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BOYS BASKETBALL: Rugby enters state Class B tournament as the No.1 seed

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RUGBY, N.D. — Basketball wasn’t the in thing to do when Mike Santjer arrived here.

That was seven years ago. He was an assistant basketball coach the first two seasons, and now is in his fifth season as the Panthers’ head boys basketball coach.

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“We had some really good football teams when I got here,” Santjer said. “We had good track athletes. But for basketball, there were no expectations. It seemed like Rugby always was second or third in the district. We were competitive, but we never made the next step up.

“We always had good athletes. We just didn’t have enough good basketball players.”

That “step up” has been made.

Rugby not only is in its third straight 20-win season; it is making its second straight trip to the North Dakota Class B boys high school basketball tournament, which runs today through Saturday at the Alerus Center. And the unbeaten (25-0) Panthers are the No. 1 seed in the tournament.

The turnaround under Santjer was quick.

His first team went 8-15. That was reversed in year 2 to 15-8. That was followed by a 21-5 season, last year’s team going 25-3 and making the program’s first state appearance since 1997, placing sixth, to this season’s unbeaten record.

Along the way, basketball has grown in popularity, according to senior and third-year varsity player Chris Hamilton.

“We’ve always had real good athletes playing basketball,” Hamilton said. “The last few years, we’ve gotten more basketball athletes.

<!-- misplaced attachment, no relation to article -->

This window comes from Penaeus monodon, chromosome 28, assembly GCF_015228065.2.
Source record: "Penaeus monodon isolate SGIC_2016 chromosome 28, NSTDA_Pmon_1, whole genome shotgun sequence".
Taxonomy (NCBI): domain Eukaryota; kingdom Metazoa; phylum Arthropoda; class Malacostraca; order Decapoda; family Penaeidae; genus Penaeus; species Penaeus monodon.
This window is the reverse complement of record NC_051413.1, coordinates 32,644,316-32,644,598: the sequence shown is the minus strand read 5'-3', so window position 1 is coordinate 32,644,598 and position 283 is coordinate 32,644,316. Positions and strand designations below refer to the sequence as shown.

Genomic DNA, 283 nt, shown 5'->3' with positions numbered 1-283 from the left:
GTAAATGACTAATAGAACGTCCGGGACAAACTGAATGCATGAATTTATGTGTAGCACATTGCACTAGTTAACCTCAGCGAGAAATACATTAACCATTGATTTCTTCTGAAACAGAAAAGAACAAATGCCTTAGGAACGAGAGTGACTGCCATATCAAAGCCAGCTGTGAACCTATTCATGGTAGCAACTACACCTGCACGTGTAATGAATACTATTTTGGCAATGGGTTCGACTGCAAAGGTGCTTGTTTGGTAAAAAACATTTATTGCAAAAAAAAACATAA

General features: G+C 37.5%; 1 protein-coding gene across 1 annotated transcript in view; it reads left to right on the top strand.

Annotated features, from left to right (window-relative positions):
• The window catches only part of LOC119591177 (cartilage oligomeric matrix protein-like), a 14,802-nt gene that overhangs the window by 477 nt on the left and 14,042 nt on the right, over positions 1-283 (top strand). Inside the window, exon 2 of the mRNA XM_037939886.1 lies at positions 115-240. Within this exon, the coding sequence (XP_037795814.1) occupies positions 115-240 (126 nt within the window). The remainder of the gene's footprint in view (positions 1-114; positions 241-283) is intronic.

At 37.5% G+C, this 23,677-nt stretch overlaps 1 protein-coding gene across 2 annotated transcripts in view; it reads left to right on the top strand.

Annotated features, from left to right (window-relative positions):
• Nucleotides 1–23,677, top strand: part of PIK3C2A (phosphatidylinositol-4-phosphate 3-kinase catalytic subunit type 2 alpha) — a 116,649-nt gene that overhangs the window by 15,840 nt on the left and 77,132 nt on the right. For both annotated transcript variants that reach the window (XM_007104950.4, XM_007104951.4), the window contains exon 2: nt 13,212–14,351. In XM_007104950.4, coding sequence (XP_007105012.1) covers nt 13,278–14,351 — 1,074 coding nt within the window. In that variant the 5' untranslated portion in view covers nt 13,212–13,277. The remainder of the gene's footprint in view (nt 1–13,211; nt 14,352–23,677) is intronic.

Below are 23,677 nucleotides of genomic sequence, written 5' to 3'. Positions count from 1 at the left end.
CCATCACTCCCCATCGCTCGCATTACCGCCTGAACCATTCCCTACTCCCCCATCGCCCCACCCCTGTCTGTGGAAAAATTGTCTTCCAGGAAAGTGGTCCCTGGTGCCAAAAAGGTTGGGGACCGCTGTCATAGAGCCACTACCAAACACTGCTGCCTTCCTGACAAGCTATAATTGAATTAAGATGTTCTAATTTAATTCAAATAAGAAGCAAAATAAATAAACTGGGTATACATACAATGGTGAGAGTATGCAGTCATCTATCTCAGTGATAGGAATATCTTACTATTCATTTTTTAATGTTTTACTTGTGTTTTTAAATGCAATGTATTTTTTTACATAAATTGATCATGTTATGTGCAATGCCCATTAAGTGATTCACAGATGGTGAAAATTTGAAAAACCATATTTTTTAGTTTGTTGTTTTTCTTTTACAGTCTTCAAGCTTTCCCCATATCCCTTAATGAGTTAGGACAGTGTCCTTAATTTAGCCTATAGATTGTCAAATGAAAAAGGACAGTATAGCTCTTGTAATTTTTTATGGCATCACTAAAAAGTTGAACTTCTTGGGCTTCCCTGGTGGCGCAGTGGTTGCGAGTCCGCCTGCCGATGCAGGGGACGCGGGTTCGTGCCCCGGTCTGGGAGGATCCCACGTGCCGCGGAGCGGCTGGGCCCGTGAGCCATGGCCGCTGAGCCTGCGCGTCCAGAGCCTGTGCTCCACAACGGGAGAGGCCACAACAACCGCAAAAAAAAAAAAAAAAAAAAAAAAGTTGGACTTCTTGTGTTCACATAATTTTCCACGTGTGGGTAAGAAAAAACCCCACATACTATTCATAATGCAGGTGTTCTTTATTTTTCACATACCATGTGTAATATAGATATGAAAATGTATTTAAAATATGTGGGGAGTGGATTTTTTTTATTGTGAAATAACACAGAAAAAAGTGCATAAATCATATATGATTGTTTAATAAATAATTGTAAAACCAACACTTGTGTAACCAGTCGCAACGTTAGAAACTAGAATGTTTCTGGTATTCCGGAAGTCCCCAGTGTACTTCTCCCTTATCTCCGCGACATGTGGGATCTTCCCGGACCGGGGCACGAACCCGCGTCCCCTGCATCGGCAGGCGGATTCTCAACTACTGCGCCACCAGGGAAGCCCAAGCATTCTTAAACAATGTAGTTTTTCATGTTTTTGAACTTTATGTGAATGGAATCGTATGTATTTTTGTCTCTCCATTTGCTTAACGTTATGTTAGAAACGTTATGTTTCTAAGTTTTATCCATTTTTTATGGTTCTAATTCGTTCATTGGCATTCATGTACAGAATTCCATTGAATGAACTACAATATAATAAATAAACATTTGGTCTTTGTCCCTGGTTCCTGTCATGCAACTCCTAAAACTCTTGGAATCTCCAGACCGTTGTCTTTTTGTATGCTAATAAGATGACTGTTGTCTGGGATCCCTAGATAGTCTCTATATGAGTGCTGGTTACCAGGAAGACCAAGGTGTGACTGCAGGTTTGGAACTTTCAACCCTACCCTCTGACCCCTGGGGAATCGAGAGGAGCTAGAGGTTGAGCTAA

“Football is still big in Rugby. As long as Mr. Grochow (football coach Scott Grochow) is coach, football always will be big. But there seems to be a lot more kids playing basketball (than in past years). And as the team has gotten better, we’ve seen more interest in the community. This year, there were a couple of games where our gym was packed.”

The evolution into a state power began about the time Santjer arrived. But the coach doesn’t take credit for the groundwork that was laid. It started, he said, with a group of parents who were active in the sport, taking their elementary-school sons to youth tournaments.

When those athletes got to junior high, the school’s coaching staff became more involved.

“Basketball became a sport kids wanted to dedicate their time to,” Santjer said. “They had a great time playing. These guys are gym rats. And we really pushed to get our summer program going stronger, getting them to more team camps.

“It’s fun when kids are calling and saying, ‘Hey coach, can we get in the gym to shoot.’ We get that a lot, kids constantly asking to get into the gym to play.”

The work has paid off. This season, the Panthers average 73.1 points a game. Even a year ago, Santjer said, Rugby didn’t approach that kind of scoring.

“We had some good basketball players last year, but we really had some phenomenal athletes,” Santjer said. “We pushed the pace and worked hard on defense.

“This year we have a lot more kids who are good athletes and understand the game. They can adjust on the fly. We’re capable of scoring 70 to 80 points in a game. In the past, we had to hold teams to under 50 points, to keep the game low scoring, because we weren’t able to put up a lot of points ourselves.”

The Panthers have a big three. Brad Heidlebaugh averages 24 points and is a threat whether shooting from the perimeter or using his post moves inside. Tanner Bernhardt (14.8 ppg) has made 66 treys and is strong off the dribble. Zach Miller (11.8 ppg) is strong in the post.

“Our goal last year was getting to state,” Hamilton said. “We felt we had the talent. We knew we’d be a good team again. But our main goal was to win the district championship game. I don’t know if any of us saw us going 25-0.”

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